The Advancement Project is a public policy change organization rooted in the civil rights movement. It engineers large-scale systems change to remedy inequality, expand opportunity and open paths to upward mobility. Its goal is that members of all communities have the safety, opportunity and health they need to thrive.
The Advancement Project calls itself a next generation civil rights organization because it realizes that the world is vastly different than it was when the great human rights campaigns for equality were fought. Discrimination is more subtle now but no less damaging. The organization is not marching for a seat on the bus, but it is advocating that there are enough buses for low income people and communities of color. It is not fighting to desegregate our schools, but it is working to ensure that schools have the facilities and trained teachers that students need to excel.
The organization sets big targets. These include: changing the way the public education system is financed; transforming the way the City of Los Angeles deals with gang violence; and collecting the most data and sharing it for free. Some examples of how its work has paid off in California include:
- The Los Angeles Police Department transformed the way it dealt with gangs, from a counter-productive suppression strategy to community-based policing.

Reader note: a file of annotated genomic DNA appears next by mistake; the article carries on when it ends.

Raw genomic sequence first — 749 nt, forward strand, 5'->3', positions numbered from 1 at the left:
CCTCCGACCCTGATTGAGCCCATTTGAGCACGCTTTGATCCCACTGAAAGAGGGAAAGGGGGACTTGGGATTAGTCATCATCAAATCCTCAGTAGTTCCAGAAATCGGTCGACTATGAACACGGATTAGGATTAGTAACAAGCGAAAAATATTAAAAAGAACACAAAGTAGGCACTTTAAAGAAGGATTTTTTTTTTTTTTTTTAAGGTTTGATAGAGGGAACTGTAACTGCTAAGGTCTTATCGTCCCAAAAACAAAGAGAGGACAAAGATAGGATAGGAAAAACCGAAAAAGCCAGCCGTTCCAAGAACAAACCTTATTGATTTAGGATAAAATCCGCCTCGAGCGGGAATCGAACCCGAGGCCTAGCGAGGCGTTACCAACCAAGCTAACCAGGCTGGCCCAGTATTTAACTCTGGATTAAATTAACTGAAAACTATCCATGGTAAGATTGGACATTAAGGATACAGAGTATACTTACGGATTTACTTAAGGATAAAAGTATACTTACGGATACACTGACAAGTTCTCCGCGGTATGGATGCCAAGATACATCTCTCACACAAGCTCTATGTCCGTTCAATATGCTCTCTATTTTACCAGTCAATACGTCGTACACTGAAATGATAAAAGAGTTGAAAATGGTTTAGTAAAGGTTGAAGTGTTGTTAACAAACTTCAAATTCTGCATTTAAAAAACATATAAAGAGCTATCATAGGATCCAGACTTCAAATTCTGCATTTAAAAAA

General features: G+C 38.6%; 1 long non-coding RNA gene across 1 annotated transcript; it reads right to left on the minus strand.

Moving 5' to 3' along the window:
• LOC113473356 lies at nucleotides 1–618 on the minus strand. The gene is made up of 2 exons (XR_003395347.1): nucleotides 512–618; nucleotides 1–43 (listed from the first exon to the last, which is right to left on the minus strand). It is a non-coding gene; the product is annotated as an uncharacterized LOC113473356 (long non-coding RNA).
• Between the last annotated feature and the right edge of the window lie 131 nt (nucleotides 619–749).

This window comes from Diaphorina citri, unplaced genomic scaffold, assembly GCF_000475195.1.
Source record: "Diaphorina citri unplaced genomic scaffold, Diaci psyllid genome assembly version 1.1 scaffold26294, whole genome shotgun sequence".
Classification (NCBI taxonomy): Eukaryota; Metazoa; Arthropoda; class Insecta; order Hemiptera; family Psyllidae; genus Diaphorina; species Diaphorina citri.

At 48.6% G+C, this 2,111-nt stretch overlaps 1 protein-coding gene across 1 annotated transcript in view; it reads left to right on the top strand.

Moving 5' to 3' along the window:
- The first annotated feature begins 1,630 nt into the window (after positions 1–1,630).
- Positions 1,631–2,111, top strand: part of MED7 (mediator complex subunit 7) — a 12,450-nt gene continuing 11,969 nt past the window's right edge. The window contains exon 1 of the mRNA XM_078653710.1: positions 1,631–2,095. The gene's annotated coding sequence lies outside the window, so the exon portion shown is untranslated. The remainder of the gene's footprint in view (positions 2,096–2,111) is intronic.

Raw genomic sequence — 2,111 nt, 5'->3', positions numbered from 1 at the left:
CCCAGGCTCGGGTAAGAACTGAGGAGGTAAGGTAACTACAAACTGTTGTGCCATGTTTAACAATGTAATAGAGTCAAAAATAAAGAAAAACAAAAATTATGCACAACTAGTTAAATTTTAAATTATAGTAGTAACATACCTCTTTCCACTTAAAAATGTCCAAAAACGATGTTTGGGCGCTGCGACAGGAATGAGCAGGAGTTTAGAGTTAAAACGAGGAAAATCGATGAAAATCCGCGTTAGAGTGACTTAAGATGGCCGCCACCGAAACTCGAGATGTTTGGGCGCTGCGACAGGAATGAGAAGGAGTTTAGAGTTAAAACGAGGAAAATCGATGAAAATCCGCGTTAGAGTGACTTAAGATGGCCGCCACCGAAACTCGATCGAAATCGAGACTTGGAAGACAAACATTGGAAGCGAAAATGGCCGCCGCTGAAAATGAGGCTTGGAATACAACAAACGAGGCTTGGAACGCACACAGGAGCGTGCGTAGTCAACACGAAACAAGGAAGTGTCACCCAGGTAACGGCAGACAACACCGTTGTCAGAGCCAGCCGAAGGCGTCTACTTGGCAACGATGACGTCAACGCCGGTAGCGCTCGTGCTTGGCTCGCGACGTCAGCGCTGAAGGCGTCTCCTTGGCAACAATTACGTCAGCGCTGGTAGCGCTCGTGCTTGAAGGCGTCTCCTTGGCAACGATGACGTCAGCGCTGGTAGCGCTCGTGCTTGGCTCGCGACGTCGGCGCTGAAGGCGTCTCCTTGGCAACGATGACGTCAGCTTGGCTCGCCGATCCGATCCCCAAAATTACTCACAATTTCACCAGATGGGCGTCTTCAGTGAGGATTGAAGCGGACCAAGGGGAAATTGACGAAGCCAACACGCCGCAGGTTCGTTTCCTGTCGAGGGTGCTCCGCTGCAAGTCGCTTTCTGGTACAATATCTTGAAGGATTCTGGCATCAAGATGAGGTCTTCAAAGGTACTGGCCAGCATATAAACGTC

- The City of Los Angeles adopted new strategies that decreased gang violence by 13%; gang homicides dropped 50% in 24 parks and in surrounding neighborhoods with the Summer Night Lights program.
- Low-income Los Angeles public school students have 67,000 new classroom seats, and California has renovated more than a million education spaces in high-need communities.
- California passed one of the nation’s largest early education programs – expanding services to 120,000 four year olds.
- A mapping website connects families with critical resources and equips advocates and policymakers with compelling images of neighborhood needs throughout California.
The Advancement Project's roots are in Los Angeles. Its four Co-Directors have spent their professional lives devoted to making the city a better place to live, for all of its residents. The organization's work has expanded in recent years to include all of California, but its primary sphere of influence is still in Los Angeles. Connie Rice is a highly visible and fierce advocate for improved community-police relations. Molly Munger and Steve English have been critical to ensuring that Los Angeles schools have enough classrooms, desks and books. John Kim started Healthy City.org in Los Angeles to ensure that everyone had access to the data needed to make life-changing policy decisions.
As a public policy change organization, the Advancement Project does not have a large-scale need for volunteers on a regular basis. Its need is for people to understand the systemic change issues on which it works, and to share that understanding with their networks. You can join the Advancement Project on Facebook to stay up to date with what it is doing. However, if you have legal expertise, or you would be interested in helping the Advancement Project to raise funds to support its work, please contact the organization to discuss your interest and availability.
Unsung Heroes Award
California Community Foundation & The Eisner Foundation, 2011
Angel of Peace Award presented to Connie Rice
Violence Prevention Coalition, 2011
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(Donations + Earned Income)